The Gifts of Rejection

As a seasoned perfectionist, it’s taken a long time to let go of other people’s experience of me

Megan Schumacher

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Photo by Austin Chan on Unsplash

I’ve noticed something that tends to happen whenever I am in the middle of a big life transition. I have these once close friendships that fall away, seemingly in an abrupt manner and without any apparent reason. Despite having been ghosted by several friends over the years at this point, I remain newly shocked and surprised with each instance, as it reinvigorates a long-held knee-jerk tendency of self-recrimination every time. I recently experienced an example of this right around the moment I committed to embracing a creative part of myself that I had long ago abandoned.

Now the reality is that people change and some friendships are fulfilling but only for a certain time in our lives. People come and go. Sometimes others won’t like the you that you have become. This just is what it is.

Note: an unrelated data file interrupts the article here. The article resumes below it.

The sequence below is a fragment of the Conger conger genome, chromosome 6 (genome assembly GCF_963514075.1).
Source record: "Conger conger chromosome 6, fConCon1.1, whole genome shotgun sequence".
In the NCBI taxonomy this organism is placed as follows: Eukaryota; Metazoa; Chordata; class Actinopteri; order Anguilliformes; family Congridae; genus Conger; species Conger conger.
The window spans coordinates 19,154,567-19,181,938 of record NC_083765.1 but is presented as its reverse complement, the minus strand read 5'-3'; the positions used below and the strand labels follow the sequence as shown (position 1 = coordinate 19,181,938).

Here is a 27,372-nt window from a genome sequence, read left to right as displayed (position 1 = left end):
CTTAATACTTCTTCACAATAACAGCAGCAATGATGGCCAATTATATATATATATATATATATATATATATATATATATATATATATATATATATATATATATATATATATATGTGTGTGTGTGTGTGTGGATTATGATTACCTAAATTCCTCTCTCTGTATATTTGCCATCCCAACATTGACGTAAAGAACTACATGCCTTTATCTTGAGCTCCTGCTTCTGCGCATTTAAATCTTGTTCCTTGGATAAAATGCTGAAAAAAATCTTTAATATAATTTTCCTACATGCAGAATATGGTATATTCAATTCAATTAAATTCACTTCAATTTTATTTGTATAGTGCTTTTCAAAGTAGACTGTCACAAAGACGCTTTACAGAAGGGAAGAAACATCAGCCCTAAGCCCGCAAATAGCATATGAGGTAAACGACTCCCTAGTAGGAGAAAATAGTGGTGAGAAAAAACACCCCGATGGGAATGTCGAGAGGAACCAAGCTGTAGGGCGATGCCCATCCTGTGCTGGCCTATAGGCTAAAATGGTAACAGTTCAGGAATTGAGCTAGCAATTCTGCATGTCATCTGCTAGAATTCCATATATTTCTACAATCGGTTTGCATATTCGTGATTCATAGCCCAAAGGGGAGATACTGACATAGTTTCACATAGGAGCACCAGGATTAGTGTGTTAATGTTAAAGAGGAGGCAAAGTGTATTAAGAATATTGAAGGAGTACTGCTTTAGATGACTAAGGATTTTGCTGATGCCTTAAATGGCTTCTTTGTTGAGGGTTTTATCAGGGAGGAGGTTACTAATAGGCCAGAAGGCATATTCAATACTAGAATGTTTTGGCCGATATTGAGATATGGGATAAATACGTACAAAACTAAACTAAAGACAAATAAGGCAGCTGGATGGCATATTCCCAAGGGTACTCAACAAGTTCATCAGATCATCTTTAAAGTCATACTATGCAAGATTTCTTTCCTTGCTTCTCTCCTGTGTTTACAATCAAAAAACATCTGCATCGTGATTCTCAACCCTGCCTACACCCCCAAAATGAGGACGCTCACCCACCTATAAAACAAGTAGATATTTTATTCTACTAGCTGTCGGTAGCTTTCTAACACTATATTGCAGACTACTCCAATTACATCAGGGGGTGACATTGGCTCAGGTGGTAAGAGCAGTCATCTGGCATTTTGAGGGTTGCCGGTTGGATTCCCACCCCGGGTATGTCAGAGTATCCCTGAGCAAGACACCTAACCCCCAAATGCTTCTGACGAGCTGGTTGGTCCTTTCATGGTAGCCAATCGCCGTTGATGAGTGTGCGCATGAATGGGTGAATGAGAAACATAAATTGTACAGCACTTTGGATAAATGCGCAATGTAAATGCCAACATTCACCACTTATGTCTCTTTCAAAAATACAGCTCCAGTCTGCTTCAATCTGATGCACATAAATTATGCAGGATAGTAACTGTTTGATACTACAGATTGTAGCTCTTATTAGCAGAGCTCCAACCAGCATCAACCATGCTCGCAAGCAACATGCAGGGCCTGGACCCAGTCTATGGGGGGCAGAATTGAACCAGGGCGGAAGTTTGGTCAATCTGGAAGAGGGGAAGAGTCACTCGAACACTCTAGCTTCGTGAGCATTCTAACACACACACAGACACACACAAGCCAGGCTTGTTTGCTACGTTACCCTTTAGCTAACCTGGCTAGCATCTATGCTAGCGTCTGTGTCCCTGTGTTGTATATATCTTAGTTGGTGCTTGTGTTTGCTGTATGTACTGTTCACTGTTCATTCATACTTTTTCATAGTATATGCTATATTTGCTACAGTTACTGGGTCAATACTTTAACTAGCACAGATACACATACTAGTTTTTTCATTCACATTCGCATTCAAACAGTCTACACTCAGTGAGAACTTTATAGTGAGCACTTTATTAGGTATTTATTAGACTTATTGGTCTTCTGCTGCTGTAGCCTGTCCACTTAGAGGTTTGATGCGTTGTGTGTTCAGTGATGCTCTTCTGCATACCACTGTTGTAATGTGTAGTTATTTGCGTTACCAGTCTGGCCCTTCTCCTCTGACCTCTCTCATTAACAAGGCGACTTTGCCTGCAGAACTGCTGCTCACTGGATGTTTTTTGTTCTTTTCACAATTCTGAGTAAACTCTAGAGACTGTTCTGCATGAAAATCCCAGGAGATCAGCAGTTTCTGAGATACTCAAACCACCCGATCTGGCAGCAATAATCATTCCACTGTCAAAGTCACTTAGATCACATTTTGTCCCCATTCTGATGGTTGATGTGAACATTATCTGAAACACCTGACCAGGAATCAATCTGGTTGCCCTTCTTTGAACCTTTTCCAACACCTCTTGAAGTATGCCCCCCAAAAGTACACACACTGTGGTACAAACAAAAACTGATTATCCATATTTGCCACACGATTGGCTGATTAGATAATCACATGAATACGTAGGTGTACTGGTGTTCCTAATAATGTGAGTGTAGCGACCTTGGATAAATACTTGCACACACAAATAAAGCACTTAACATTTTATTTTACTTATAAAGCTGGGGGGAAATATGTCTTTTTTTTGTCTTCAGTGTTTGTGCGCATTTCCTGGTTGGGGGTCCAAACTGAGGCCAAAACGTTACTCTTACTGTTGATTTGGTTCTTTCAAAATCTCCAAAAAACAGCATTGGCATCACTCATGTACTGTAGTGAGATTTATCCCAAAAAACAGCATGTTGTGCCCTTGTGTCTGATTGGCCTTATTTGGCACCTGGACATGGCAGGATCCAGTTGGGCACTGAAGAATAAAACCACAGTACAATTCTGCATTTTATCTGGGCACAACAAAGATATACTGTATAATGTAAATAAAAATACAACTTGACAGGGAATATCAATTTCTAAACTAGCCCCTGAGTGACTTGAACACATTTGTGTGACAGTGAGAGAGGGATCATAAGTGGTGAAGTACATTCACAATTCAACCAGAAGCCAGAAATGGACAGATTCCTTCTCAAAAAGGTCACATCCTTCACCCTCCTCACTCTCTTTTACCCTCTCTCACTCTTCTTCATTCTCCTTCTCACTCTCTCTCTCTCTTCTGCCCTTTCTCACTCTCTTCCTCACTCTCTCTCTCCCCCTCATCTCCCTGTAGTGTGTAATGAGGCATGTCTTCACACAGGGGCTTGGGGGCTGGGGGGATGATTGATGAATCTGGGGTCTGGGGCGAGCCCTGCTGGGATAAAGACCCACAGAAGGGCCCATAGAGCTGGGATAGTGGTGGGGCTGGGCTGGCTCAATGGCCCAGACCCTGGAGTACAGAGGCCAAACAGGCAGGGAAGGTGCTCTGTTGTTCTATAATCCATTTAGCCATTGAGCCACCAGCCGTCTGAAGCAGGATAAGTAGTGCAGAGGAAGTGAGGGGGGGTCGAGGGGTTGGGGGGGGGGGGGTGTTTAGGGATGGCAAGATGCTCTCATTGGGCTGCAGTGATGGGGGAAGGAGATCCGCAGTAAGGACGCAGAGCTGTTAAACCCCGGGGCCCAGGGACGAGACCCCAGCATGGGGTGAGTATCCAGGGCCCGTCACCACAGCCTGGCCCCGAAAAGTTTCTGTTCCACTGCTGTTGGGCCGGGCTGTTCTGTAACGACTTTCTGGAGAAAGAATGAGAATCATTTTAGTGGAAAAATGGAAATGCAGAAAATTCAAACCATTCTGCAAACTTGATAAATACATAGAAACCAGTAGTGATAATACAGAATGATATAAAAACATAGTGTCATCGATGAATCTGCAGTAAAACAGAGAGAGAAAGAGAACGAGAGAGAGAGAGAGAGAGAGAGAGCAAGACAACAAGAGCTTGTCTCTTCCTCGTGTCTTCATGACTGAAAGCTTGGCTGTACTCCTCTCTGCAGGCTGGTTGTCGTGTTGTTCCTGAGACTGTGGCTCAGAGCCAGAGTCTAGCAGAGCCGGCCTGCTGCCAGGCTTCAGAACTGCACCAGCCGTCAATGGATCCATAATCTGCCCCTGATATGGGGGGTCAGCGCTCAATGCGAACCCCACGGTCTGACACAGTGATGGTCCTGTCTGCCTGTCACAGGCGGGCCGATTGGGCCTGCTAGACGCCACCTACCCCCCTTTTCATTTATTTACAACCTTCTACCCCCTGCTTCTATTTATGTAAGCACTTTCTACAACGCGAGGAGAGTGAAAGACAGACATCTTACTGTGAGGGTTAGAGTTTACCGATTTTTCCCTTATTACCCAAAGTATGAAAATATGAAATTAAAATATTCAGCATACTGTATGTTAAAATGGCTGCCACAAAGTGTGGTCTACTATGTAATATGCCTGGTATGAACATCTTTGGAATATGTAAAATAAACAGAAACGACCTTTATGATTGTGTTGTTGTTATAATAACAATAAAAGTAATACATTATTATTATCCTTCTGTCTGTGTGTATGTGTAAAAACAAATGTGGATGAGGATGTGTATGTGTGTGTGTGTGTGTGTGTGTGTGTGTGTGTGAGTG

Intellectually, I understand this can sometimes happen when we decide to embrace the kind of transitions that are in alignment with the truest versions of ourselves. A phoenix rising from the ashes. A snake shedding her skin. But it still sucks, feeling unexpected and fresh whenever it happens.

What I’ve learned to be the most interested in is not the event itself. But rather, how I have adapted to receiving experiences that are out of my control.

I get caught off guard by these endings, deeply hurt by the rejection, and I fly right straight into an old familiar place of feeling that I must have done something unknowingly wrong or that my being authentic is repellant. As if someone’s behavior or emotional capacity is indicative of my basic ineptitude as a human. With this, I imagine that I am at liberty to feel deeply sorry for myself.

So I sit in this space for a while. Trying to figure out what I could have done to make others dislike me. To not even get the dignity of a conversation despite my attempts to have one. Instead to just get ghosted.When this familiar behavior happened again most recently, I first played off of the same script: what is wrong with me? Why do people not like me? Yada, yada. But those are…

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Megan Schumacher

Toddler mama. Born again creative. Former people pleaser. Working out the fumbles of life on the page.